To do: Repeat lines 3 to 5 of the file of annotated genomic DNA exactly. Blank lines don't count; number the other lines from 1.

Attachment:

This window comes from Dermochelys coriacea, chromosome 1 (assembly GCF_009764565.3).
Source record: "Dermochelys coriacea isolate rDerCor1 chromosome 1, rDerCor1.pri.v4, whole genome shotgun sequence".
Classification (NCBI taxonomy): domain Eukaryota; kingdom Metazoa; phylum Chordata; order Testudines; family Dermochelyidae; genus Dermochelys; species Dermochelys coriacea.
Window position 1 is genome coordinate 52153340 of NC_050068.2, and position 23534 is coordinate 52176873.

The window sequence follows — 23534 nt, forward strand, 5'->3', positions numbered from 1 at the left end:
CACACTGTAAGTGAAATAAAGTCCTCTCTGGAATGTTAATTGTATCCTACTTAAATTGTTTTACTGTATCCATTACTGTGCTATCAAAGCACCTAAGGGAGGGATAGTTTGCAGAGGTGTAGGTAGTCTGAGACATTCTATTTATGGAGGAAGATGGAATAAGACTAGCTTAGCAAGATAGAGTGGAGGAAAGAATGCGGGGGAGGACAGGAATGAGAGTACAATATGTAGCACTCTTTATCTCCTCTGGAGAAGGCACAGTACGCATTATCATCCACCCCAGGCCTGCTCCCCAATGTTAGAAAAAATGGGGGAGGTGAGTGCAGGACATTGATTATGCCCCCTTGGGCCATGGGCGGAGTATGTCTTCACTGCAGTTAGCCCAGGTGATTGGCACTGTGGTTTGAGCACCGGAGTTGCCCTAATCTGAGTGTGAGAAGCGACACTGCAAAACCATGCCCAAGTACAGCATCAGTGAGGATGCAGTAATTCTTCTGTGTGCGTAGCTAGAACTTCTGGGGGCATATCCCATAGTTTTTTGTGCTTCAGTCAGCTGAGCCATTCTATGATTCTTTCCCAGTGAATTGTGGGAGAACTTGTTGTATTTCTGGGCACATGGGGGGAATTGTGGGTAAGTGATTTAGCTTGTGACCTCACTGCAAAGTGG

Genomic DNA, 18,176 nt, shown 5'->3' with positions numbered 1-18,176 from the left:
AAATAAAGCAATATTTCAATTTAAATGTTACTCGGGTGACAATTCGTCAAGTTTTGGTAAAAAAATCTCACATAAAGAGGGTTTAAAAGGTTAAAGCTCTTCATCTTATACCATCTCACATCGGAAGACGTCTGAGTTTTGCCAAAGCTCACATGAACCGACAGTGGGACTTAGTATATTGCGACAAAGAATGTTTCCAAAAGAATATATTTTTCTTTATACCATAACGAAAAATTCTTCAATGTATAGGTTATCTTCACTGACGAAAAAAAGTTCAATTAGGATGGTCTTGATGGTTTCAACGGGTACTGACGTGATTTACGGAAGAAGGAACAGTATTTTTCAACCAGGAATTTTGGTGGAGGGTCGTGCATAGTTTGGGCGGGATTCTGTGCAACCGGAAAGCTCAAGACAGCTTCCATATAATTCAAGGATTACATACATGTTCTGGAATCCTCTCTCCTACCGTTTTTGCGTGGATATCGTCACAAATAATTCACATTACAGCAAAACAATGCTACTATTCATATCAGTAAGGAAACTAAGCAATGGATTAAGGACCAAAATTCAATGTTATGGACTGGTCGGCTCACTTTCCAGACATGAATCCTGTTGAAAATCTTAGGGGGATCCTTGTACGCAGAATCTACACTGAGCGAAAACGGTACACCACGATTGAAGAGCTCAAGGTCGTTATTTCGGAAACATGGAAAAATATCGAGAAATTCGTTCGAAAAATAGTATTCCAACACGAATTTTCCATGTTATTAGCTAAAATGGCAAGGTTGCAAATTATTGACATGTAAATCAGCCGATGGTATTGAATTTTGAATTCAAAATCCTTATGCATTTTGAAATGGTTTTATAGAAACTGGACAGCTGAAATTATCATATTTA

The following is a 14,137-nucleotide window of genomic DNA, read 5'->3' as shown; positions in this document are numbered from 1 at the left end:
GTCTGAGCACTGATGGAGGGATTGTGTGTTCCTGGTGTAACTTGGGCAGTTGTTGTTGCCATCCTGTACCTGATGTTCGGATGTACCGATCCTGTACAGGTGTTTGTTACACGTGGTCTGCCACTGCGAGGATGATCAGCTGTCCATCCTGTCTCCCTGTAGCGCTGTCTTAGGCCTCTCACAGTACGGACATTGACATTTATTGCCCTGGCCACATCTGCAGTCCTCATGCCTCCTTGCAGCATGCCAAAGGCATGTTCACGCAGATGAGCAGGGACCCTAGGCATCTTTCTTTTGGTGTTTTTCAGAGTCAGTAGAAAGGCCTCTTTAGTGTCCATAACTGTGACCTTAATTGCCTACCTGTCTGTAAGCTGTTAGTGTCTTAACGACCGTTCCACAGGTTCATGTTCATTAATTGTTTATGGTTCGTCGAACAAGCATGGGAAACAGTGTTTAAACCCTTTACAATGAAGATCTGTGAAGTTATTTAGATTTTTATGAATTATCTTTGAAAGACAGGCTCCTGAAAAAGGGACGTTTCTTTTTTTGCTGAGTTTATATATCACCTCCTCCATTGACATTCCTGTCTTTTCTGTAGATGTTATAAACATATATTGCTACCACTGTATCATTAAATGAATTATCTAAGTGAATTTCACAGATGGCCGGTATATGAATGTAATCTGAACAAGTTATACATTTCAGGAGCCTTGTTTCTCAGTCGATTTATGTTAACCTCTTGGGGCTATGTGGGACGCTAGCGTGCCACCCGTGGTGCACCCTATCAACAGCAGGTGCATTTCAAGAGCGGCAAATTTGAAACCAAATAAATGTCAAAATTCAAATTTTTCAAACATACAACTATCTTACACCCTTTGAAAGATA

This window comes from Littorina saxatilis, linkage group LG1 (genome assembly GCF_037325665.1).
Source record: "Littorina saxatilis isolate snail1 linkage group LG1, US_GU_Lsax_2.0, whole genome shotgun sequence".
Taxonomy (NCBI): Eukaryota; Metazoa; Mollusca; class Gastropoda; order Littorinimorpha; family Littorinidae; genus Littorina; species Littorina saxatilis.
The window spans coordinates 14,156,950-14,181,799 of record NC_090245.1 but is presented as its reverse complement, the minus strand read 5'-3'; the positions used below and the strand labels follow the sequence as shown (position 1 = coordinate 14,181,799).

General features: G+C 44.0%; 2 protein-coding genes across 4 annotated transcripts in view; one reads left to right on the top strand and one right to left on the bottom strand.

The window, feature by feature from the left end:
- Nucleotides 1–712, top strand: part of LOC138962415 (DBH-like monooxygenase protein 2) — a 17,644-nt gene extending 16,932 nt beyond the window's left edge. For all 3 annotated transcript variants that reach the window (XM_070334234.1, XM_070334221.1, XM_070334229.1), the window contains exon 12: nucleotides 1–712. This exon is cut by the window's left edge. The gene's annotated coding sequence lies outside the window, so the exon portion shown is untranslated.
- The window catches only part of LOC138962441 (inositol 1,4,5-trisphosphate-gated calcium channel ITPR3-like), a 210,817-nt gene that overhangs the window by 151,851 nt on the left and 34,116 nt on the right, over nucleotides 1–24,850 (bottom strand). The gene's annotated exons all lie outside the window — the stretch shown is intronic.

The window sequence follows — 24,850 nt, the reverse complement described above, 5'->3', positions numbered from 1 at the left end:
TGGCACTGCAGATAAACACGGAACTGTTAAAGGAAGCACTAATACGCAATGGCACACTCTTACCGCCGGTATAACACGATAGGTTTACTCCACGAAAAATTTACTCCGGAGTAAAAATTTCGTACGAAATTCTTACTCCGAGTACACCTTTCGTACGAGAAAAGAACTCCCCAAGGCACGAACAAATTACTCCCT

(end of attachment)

Classification (NCBI taxonomy): domain Eukaryota; kingdom Metazoa; phylum Chordata; order Testudines; family Dermochelyidae; genus Dermochelys; species Dermochelys coriacea.
Window position 1 is genome coordinate 52153340 of NC_050068.2, and position 23534 is coordinate 52176873.

The window sequence follows — 23534 nt, forward strand, 5'->3', positions numbered from 1 at the left end: